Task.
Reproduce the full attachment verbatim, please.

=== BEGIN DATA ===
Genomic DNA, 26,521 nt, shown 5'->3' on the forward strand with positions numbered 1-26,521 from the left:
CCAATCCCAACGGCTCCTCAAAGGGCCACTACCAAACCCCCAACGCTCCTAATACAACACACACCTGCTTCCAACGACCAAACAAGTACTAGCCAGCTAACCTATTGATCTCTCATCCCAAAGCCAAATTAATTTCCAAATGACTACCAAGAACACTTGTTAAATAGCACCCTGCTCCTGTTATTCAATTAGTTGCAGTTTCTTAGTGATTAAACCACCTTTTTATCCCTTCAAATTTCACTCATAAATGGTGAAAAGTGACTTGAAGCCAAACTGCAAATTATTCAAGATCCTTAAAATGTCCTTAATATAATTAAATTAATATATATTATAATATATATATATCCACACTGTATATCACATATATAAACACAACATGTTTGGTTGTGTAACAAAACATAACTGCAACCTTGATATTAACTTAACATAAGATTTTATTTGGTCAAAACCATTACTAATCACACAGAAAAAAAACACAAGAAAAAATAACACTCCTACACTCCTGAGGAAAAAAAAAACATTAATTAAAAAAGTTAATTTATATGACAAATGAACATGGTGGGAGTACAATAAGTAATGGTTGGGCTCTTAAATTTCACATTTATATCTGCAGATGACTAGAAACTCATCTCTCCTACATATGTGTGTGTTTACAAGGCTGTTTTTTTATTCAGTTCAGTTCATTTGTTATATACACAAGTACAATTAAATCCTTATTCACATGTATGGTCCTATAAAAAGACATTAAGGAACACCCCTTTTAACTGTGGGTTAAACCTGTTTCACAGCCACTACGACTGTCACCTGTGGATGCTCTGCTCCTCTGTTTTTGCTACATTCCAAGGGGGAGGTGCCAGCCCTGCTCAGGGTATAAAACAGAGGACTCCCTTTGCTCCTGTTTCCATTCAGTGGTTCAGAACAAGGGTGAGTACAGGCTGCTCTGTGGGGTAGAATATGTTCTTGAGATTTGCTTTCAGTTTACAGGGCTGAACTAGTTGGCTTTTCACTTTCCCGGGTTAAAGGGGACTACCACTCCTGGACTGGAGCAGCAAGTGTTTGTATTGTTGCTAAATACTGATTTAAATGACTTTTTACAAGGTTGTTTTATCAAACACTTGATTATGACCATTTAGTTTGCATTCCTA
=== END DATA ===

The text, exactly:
Genomic DNA, 26,521 nt, shown 5'->3' on the forward strand with positions numbered 1-26,521 from the left:
CCAATCCCAACGGCTCCTCAAAGGGCCACTACCAAACCCCCAACGCTCCTAATACAACACACACCTGCTTCCAACGACCAAACAAGTACTAGCCAGCTAACCTATTGATCTCTCATCCCAAAGCCAAATTAATTTCCAAATGACTACCAAGAACACTTGTTAAATAGCACCCTGCTCCTGTTATTCAATTAGTTGCAGTTTCTTAGTGATTAAACCACCTTTTTATCCCTTCAAATTTCACTCATAAATGGTGAAAAGTGACTTGAAGCCAAACTGCAAATTATTCAAGATCCTTAAAATGTCCTTAATATAATTAAATTAATATATATTATAATATATATATATCCACACTGTATATCACATATATAAACACAACATGTTTGGTTGTGTAACAAAACATAACTGCAACCTTGATATTAACTTAACATAAGATTTTATTTGGTCAAAACCATTACTAATCACACAGAAAAAAAACACAAGAAAAAATAACACTCCTACACTCCTGAGGAAAAAAAAAACATTAATTAAAAAAGTTAATTTATATGACAAATGAACATGGTGGGAGTACAATAAGTAATGGTTGGGCTCTTAAATTTCACATTTATATCTGCAGATGACTAGAAACTCATCTCTCCTACATATGTGTGTGTTTACAAGGCTGTTTTTTTATTCAGTTCAGTTCATTTGTTATATACACAAGTACAATTAAATCCTTATTCACATGTATGGTCCTATAAAAAGACATTAAGGAACACCCCTTTTAACTGTGGGTTAAACCTGTTTCACAGCCACTACGACTGTCACCTGTGGATGCTCTGCTCCTCTGTTTTTGCTACATTCCAAGGGGGAGGTGCCAGCCCTGCTCAGGGTATAAAACAGAGGACTCCCTTTGCTCCTGTTTCCATTCAGTGGTTCAGAACAAGGGTGAGTACAGGCTGCTCTGTGGGGTAGAATATGTTCTTGAGATTTGCTTTCAGTTTACAGGGCTGAACTAGTTGGCTTTTCACTTTCCCGGGTTAAAGGGGACTACCACTCCTGGACTGGAGCAGCAAGTGTTTGTATTGTTGCTAAATACTGATTTAAATGACTTTTTACAAGGTTGTTTTATCAAACACTTGATTATGACCATTTAGTTTGCATTCCTA